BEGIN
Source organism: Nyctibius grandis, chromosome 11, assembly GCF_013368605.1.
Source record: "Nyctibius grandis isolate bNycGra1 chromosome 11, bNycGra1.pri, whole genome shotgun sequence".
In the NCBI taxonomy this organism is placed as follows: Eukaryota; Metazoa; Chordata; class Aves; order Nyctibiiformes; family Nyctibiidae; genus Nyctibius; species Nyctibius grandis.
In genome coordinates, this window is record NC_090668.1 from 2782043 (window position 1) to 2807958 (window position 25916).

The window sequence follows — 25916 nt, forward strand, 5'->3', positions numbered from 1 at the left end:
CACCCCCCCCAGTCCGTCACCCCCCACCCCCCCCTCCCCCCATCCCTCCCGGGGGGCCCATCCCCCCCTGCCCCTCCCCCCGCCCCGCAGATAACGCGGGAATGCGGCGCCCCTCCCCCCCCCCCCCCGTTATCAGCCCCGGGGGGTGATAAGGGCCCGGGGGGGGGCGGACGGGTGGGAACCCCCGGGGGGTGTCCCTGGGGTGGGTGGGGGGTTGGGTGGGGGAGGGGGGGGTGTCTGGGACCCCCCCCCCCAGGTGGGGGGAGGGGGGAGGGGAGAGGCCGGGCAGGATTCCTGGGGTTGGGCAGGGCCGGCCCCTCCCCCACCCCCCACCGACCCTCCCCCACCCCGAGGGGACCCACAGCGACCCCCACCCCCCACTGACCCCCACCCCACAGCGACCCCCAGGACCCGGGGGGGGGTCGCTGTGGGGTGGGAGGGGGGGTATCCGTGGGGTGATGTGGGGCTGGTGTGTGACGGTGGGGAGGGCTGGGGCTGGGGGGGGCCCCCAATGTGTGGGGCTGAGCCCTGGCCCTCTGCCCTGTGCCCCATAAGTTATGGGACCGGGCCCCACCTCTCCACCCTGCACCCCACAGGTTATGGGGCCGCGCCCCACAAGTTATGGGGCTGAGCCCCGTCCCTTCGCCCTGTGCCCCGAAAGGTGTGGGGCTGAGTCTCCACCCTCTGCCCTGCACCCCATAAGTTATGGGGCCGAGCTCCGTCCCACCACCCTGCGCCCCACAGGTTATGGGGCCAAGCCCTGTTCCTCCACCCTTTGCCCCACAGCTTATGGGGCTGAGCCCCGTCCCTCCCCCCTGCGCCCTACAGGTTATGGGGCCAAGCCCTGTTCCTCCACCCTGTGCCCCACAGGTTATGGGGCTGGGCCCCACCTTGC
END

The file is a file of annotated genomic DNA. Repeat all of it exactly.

Source organism: Nyctibius grandis, chromosome 11, assembly GCF_013368605.1.
Source record: "Nyctibius grandis isolate bNycGra1 chromosome 11, bNycGra1.pri, whole genome shotgun sequence".
In the NCBI taxonomy this organism is placed as follows: Eukaryota; Metazoa; Chordata; class Aves; order Nyctibiiformes; family Nyctibiidae; genus Nyctibius; species Nyctibius grandis.
In genome coordinates, this window is record NC_090668.1 from 2782043 (window position 1) to 2807958 (window position 25916).

The window sequence follows — 25916 nt, forward strand, 5'->3', positions numbered from 1 at the left end:
CACCCCCCCCAGTCCGTCACCCCCCACCCCCCCCTCCCCCCATCCCTCCCGGGGGGCCCATCCCCCCCTGCCCCTCCCCCCGCCCCGCAGATAACGCGGGAATGCGGCGCCCCTCCCCCCCCCCCCCCGTTATCAGCCCCGGGGGGTGATAAGGGCCCGGGGGGGGGCGGACGGGTGGGAACCCCCGGGGGGTGTCCCTGGGGTGGGTGGGGGGTTGGGTGGGGGAGGGGGGGGTGTCTGGGACCCCCCCCCCCAGGTGGGGGGAGGGGGGAGGGGAGAGGCCGGGCAGGATTCCTGGGGTTGGGCAGGGCCGGCCCCTCCCCCACCCCCCACCGACCCTCCCCCACCCCGAGGGGACCCACAGCGACCCCCACCCCCCACTGACCCCCACCCCACAGCGACCCCCAGGACCCGGGGGGGGGTCGCTGTGGGGTGGGAGGGGGGGTATCCGTGGGGTGATGTGGGGCTGGTGTGTGACGGTGGGGAGGGCTGGGGCTGGGGGGGGCCCCCAATGTGTGGGGCTGAGCCCTGGCCCTCTGCCCTGTGCCCCATAAGTTATGGGACCGGGCCCCACCTCTCCACCCTGCACCCCACAGGTTATGGGGCCGCGCCCCACAAGTTATGGGGCTGAGCCCCGTCCCTTCGCCCTGTGCCCCGAAAGGTGTGGGGCTGAGTCTCCACCCTCTGCCCTGCACCCCATAAGTTATGGGGCCGAGCTCCGTCCCACCACCCTGCGCCCCACAGGTTATGGGGCCAAGCCCTGTTCCTCCACCCTTTGCCCCACAGCTTATGGGGCTGAGCCCCGTCCCTCCCCCCTGCGCCCTACAGGTTATGGGGCCAAGCCCTGTTCCTCCACCCTGTGCCCCACAGGTTATGGGGCTGGGCCCCACCTTGC